It was during the late summer of a.d. 79, while pursuing his official task of investigating piracy in the Bay of Naples, that Pliny was persuaded to explore a peculiar cloud formation that appeared to be coming from the summit of the local mountain, Vesuvius. He was duly rowed ashore, visited a local village to calm the panicked inhabitants — and was promptly caught up in a massive eruption. He died of asphyxiation by volcanic gases on August 24, leaving behind him a vast reputation and, as memorial, a single word in the lexicon of modern vulcanology, Plinian. A Plinian eruption is now defined as an almighty, explosive eruption that all but destroys the entire volcano from which it emanates. And the most devastating Plinian event of the modern era occurred 1,804 years, almost to the day, after Pliny the Elder's death: at Krakatoa.)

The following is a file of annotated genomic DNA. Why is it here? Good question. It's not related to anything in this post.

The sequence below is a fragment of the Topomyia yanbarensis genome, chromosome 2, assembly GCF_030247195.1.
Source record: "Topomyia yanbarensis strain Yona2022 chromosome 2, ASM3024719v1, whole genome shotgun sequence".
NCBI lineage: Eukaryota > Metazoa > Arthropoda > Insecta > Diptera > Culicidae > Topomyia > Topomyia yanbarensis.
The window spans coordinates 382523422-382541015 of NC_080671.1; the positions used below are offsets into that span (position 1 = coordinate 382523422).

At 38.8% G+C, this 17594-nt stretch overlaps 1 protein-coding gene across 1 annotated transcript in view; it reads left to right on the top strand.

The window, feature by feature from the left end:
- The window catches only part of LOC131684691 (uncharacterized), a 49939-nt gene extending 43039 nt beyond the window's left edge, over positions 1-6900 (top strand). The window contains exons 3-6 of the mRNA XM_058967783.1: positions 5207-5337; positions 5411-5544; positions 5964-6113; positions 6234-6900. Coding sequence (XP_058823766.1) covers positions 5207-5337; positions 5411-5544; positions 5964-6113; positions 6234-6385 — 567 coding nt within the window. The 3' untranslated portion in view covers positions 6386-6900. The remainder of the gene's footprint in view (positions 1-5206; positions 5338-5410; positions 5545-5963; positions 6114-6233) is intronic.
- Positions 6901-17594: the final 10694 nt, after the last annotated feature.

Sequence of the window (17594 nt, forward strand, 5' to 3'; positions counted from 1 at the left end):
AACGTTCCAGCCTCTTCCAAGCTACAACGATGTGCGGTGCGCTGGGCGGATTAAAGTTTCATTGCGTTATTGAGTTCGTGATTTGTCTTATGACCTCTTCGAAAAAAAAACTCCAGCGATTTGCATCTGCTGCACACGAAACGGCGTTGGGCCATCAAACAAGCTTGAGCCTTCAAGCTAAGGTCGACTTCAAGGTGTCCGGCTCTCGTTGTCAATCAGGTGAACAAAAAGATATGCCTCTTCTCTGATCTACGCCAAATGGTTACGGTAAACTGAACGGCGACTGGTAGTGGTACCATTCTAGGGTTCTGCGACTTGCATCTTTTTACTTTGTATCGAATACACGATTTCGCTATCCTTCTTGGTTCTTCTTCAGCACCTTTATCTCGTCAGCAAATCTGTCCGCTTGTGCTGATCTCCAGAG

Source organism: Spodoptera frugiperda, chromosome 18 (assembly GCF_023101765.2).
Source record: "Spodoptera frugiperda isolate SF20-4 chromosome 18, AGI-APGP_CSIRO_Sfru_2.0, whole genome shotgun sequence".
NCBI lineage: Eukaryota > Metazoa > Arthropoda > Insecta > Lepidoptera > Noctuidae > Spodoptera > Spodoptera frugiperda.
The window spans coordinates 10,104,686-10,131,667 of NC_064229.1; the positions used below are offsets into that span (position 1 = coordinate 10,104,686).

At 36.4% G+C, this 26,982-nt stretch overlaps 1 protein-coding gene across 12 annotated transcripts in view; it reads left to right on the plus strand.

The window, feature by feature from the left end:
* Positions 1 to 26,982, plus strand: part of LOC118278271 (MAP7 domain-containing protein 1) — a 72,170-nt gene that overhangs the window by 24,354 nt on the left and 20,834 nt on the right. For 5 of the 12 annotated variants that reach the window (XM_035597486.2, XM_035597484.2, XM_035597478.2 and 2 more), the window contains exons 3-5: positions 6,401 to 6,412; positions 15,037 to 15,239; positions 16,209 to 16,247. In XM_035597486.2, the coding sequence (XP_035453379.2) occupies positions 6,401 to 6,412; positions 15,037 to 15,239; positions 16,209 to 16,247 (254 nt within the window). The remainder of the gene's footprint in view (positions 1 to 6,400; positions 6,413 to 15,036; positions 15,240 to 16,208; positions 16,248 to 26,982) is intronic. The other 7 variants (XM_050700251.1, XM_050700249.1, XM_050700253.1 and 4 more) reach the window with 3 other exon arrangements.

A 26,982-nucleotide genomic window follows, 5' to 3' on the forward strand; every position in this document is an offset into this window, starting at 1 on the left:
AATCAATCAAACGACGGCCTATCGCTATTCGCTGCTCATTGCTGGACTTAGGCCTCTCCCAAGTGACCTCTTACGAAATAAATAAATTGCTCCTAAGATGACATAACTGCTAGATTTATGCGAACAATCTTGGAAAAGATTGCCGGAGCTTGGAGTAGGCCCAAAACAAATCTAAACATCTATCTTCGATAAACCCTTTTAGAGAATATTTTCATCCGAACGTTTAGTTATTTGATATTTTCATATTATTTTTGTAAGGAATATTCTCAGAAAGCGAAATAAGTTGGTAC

Pepper has a confused reputation. There is no truth, for example, in the widely held belief that it was once used to hide the taste of putrefying meat; this charming thought perhaps derives from the equally delightful notion, still recognized by pharmacists today, that pepper can be used as a carminative, a potion that expels flatulence. But it was very much used as a preservative, and more commonly still as a seasoning. By the tenth century it was being imported into England; the Guild of Pepperers, one of the most ancient of London's city guilds, was established at least before 1180, which was when the body was first recorded (they were in court for some minor infraction); by 1328 the guild had been formally registered as an importer of spices in large, or gross, amounts: its members were called grossarii, from which comes the modern word grocer. Joseph Conrad caught the obsession, in Lord Jim: